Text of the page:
ITV News Political Correspondent Angus Walker explains how EU leaders could react to the letters and conflicting demands over a Brexit delay
Remember, just 48 hours ago, 27 EU states backed the new deal struck with Boris Johnson.
The Prime Minister argues that there's no appetite for delay in the UK.
There's also little appetite for delay in Brussels.
President Macron of France has reacted to the passing to the Letwin Amendment, which has postponed a vote on the Withdrawal Bill, by saying delay is "in nobody's interest".
On Sunday morning, the EU's chief negotiator Michel Barnier insisted it was business as usual, telling ITV News: "As foreseen, the EU ambassadors meet this morning to take the next steps for the EU ratification".
Leaving the briefing, Mr Barnier said it was "very short and normal meeting" - but defered questions on an extension to EU President Tusk.
He refused to answer if it is "business as usual".
It appears there's also no appetite for no-deal, and that's why any letter containing a request from the UK government asking for a delay beyond October 31 - a letter Boris Johnson is legally compelled to write - is highly likely to be granted by the EU Council.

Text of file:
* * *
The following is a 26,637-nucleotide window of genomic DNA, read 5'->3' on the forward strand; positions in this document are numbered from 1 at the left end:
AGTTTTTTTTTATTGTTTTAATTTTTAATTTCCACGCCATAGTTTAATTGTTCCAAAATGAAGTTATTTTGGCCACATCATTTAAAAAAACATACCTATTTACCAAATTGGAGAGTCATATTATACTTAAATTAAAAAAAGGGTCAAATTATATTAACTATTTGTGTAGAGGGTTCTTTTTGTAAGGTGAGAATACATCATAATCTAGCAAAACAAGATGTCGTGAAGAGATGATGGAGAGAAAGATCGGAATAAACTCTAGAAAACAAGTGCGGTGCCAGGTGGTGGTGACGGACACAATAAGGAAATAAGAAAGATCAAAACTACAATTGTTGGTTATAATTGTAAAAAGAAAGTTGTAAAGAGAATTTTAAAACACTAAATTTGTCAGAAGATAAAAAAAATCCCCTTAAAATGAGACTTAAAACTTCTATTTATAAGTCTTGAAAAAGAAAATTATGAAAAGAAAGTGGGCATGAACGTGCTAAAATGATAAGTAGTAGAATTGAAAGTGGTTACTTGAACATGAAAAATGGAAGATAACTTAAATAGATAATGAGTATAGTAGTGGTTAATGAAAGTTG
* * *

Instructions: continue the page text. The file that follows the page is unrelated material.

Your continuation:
EU Council President Donald Tusk earlier tweeted that he had spoken to Mr Johnson and was "waiting for the letter".
Boris Johnson confirmed he will be writing to him on Saturday night to seek a Brexit delay.
EU Commission spokesperson Mina Andreeva tweeted shortly after the Commons vote, saying that the commission "takes note" that the "Withdrawal Agreement itself was not put to a vote today".
There's a certain ring of relief to that.
A view perhaps echoed by the Polish PM Mateusz Morawiecki who tweeted that he "welcomes" the vote "not as a rejection of the deal but as a postponement of its acceptance".
The Irish Taoiseach Leo Varadkar also appears to taking the EU's line, their much-prized unity appearing again, by saying: "The EU & UK agreed a Withdrawal Agreement on Thursday that defends Ireland's interests. The Commons voted today to defer a decision on whether or not to ratify that agreement.
“To date, no request for an extension has been made by the UK Government."
In other words, the EU appears to have decided to watch and wait.
The European Parliament's Brexit Coordinator Guy Verhofstadt says the vote and its implications will be discussed on Monday by senior MEPs.
"Whatever happens next, the marches outside the Parliament show just how important a close EU - UK future relationship is," he said in a Tweet.
There is still time for the Bill itself to be voted on, that could happen on Monday.
If it passes, and if Parliament puts its skates on, all the legislation could pass through both houses just in time.
In that case, any written request for a delay could be accepted, granted but never used.
That seems to be the EU strategy for now.
Any letter sent will still be read as a farewell note.